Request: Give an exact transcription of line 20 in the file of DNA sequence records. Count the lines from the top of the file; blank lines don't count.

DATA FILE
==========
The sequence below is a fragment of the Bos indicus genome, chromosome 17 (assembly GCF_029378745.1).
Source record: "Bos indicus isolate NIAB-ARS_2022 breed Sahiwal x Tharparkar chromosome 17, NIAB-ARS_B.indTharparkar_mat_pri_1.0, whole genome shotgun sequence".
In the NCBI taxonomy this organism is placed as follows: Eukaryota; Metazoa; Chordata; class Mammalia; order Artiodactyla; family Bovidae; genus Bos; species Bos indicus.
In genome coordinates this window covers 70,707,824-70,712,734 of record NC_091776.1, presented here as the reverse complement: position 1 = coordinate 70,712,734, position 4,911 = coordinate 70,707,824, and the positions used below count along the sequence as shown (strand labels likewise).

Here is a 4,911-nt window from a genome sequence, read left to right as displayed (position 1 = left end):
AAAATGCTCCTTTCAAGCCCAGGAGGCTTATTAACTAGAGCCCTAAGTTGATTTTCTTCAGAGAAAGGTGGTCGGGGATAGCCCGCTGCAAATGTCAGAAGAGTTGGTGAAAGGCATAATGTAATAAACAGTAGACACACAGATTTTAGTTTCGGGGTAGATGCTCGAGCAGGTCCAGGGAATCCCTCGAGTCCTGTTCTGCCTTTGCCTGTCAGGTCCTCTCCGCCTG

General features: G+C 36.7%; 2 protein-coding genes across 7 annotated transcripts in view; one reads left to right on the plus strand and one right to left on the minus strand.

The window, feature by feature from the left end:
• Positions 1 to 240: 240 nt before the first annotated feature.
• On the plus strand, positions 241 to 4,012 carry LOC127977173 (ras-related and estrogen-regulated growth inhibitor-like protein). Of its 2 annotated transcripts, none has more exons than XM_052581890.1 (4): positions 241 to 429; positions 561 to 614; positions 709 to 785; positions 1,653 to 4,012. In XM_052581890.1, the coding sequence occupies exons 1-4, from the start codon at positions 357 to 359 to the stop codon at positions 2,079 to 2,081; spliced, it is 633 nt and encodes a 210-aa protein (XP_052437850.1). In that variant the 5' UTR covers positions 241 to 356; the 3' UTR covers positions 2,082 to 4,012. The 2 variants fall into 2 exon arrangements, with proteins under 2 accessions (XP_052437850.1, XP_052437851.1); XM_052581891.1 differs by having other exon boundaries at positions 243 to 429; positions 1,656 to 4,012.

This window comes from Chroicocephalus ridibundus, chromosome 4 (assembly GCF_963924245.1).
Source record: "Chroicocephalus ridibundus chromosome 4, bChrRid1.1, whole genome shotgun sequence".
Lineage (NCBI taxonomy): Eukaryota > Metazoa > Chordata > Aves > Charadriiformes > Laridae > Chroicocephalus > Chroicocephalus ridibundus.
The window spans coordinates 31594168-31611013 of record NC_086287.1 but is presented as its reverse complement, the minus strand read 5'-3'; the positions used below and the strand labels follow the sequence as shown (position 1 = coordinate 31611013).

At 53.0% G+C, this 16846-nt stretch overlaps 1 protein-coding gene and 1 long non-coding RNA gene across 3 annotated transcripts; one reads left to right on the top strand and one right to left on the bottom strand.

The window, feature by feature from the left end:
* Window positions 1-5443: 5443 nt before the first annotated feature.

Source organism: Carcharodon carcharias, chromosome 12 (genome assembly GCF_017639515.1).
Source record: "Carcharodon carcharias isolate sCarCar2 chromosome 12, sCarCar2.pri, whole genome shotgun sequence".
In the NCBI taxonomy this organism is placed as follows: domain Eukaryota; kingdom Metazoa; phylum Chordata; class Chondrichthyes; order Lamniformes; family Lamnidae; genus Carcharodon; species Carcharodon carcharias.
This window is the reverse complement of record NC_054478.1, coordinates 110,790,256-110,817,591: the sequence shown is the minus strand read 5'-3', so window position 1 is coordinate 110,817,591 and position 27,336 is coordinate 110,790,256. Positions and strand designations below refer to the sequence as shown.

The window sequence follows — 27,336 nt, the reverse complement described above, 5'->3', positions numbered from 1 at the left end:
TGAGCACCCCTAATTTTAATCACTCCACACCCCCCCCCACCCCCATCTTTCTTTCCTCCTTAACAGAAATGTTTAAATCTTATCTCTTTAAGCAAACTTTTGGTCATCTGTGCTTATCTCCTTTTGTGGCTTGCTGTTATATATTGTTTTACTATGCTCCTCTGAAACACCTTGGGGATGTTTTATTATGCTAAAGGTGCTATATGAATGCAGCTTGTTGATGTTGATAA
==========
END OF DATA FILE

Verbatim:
In the NCBI taxonomy this organism is placed as follows: domain Eukaryota; kingdom Metazoa; phylum Chordata; class Chondrichthyes; order Lamniformes; family Lamnidae; genus Carcharodon; species Carcharodon carcharias.